Reggie Jackson celebrates his 78th birthday on May 18th.

Reginald Martinez Jackson, better known as Reggie Jackson or “Mr. October”, was born on May 18th, 1946, in Wyncote, Pennsylvania. Son of Martinez Jackson, the former second baseman for the Newark Eagles, Reggie Jackson was a star athlete in high school, participating in sports all year round.  

Reggie Jackson first showed his dedication and love for playing sports when he injured his knee playing football, something that should have stopped him from playing football again. Yet, he returned for the final game of the season, where he suffered an even more severe spinal injury that almost left him unable to walk for the rest of his life, but like his knee injury, he persisted anyway and returned to sports soon after his recovery. 

Despite his football injuries, he was a star on the baseball diamond, batting .550 and throwing several no-hitters. His skills in baseball had Reggie Jackson receiving offers from the San Francisco Giants, Los Angeles Dodgers, and Minnesota Twins. However, he wanted to continue in school, eventually accepting a football scholarship with Arizona State.  

His freshman year, Reggie Jackson impressed ASU’s baseball coach, hitting three home runs in five at-bats, earning him a spot on the team the following year due to an NCAA rule about freshman players. Upon joining the baseball team, he permanently left football, going on to break the team’s single season home run record and led the team in numerous other areas. 

In the 1966 MLB draft, Jackson was selected second overall by the Kansas City Athletics, signing with the team for $95,000 at age 20. He would stay in the Minor Leagues until moving up to the majors in 1967. From there, he performed well, hitting 47 home runs in 1969 and reaching the 1971 All-Star Game.

In 1971, Reggie Jackson helped take the Athletics to a division title and began creating his legacy that started his “Mr. October” moniker. While they lost in the American League Championship that year, they were back the following year, with Jackson helping them defeat the Detroit Tigers before tearing his hamstring, making him miss the 1972 World Series, which the Athletics won.  

Once again, the Jackson and the Athletics were back on top in 1973, with Reggie Jackson earning the award for Most Valuable Player of the American League that season. He was also awarded the World Series’ MVP for his performance in their victory against the New York Mets that year. Yet again they were back for a three-peat in 1974, defeating the Los Angeles Dodgers in five games.  

In 1975, the team was once again back in the playoffs, but fell short in the American League Championship Series. In those nine years with the Athletics, Jackson hit 254 home runs, scored 714 runs, and racked up 1,154 hits. The next year, he was traded to the Baltimore Orioles, helping the team finish second in their division, but failing to land a playoff spot.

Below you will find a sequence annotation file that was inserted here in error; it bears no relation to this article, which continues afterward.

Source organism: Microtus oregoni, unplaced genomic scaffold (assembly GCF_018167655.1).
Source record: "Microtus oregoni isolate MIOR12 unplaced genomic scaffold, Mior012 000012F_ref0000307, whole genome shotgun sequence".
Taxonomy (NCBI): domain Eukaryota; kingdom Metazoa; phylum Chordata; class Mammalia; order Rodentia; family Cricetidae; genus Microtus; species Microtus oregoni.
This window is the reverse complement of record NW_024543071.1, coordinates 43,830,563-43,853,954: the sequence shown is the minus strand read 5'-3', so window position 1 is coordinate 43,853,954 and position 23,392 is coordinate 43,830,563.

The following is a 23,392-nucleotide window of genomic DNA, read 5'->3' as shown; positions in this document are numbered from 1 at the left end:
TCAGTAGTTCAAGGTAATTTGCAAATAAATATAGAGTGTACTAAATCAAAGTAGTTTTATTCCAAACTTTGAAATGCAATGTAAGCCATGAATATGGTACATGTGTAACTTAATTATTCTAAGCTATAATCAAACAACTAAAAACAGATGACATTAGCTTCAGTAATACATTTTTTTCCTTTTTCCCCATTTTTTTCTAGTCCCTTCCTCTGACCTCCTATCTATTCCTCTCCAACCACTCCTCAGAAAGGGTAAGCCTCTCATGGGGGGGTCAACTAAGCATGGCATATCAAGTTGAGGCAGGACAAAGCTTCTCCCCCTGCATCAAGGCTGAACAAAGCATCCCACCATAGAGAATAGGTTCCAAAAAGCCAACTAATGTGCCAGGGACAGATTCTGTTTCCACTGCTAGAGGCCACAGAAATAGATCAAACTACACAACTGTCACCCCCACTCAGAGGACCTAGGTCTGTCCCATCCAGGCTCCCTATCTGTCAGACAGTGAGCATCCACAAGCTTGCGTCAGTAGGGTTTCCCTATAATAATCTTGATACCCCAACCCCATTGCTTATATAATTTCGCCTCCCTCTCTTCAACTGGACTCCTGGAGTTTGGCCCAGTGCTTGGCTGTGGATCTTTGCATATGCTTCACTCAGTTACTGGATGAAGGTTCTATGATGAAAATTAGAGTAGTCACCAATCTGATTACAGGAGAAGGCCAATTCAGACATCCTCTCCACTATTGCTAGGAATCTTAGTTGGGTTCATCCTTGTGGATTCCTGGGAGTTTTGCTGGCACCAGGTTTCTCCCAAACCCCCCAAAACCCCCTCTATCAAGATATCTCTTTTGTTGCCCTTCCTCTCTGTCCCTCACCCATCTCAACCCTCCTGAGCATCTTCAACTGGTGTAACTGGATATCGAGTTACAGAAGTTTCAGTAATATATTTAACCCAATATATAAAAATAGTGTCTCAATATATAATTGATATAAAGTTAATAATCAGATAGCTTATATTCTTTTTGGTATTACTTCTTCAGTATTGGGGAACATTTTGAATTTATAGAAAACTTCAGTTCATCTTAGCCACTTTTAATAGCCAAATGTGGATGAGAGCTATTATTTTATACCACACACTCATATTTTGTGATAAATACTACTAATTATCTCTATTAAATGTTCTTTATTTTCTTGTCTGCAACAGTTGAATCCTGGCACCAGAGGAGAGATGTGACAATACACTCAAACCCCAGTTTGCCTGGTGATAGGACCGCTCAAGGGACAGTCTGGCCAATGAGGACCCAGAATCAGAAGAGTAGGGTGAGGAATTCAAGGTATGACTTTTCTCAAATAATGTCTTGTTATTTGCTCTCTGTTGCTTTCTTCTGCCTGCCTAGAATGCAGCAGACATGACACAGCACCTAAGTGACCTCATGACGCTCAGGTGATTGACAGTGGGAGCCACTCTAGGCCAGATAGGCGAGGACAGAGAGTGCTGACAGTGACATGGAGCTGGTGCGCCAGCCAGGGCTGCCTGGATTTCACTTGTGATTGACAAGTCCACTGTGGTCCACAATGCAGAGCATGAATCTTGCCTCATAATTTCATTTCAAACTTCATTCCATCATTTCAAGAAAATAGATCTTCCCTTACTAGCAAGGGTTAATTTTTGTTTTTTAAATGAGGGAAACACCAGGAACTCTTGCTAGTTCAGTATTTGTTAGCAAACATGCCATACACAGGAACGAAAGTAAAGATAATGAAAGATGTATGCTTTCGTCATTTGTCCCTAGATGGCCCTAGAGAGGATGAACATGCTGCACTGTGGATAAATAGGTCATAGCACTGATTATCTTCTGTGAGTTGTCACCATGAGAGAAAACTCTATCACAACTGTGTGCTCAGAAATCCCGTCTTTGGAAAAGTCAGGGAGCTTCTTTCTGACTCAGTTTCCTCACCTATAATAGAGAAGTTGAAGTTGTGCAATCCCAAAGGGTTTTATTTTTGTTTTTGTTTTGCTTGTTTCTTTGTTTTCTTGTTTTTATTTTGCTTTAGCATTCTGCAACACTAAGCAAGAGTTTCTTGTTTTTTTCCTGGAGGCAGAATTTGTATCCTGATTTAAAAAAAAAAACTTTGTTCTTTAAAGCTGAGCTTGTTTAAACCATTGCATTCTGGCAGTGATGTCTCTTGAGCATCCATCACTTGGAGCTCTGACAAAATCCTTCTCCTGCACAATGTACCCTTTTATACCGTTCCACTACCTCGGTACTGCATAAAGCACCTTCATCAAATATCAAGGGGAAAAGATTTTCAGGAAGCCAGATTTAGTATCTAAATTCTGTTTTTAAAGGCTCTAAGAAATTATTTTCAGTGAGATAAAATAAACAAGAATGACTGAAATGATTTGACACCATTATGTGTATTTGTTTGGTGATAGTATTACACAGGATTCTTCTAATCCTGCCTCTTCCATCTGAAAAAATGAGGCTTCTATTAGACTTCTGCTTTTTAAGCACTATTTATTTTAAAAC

Following the 1976 season, the Orioles allowed Reggie Jackson to become a free agent, where he was quickly swept up by the New York Yankees following their loss in the World Series the previous year. Despite a rough start to his first season in New York, including one of the most historic dugout fights in baseball history, Jackson was still a massive contributor to a successful season. 

Reggie Jackson took the Yankees back to the World Series after helping them get ahead in a tight race for the division title. His performance in the 1977 World Series was legendary, hitting four home runs in four consecutive swings of the bat, three of which coming in the same game putting him in elite company. His performance earned him the World Series MVP award, making him the first to do so for two teams.  

Following this, Reggie’s post-season magic continued, helping bring the Yankees to the 1978 World Series and added the finishing touch to their series-clinching 7-2 victory with a two-run home run in the 7th. Over the next three years, he was unable to take the Yankees to another World Series victory, eventually becoming a free agent again and getting signed by the California Angels. 

While with the Angles, Reggie Jackson was able to help the team become division champions twice, only to lose in the ALCS both times. In 1987, he returned to the Athletics for a final season, retiring at the age of 41. Over his entire career, he managed to hit 563 home runs, 1551 runs, and 2584 hits.  

After retiring, Reggie Jackson was a special advisor for the Yankees. In 2021, he became a member of the Houston Astros’ organization as special advisor to the owner, focusing on the community. He was inducted into the Hall of Fame in 1993, with his uniform numbers 44 and 9 retired by the Yankees and Athletics respectively. 

  • 1977 WS Gm6: Reggie Becomes Mr. October

  • 1981 ALDS Gm5: Jackson's Two-Run Homer Ties the Game

  • 1978 WS Gm6: Jackson Clubs a Two-Run Shot Off Welch

  • NL@AL: Reggie's Blast Nearly Leaves Tiger Stadium

  • OAK@CWS: Reggie Jackson's Single In His Final At-Bat

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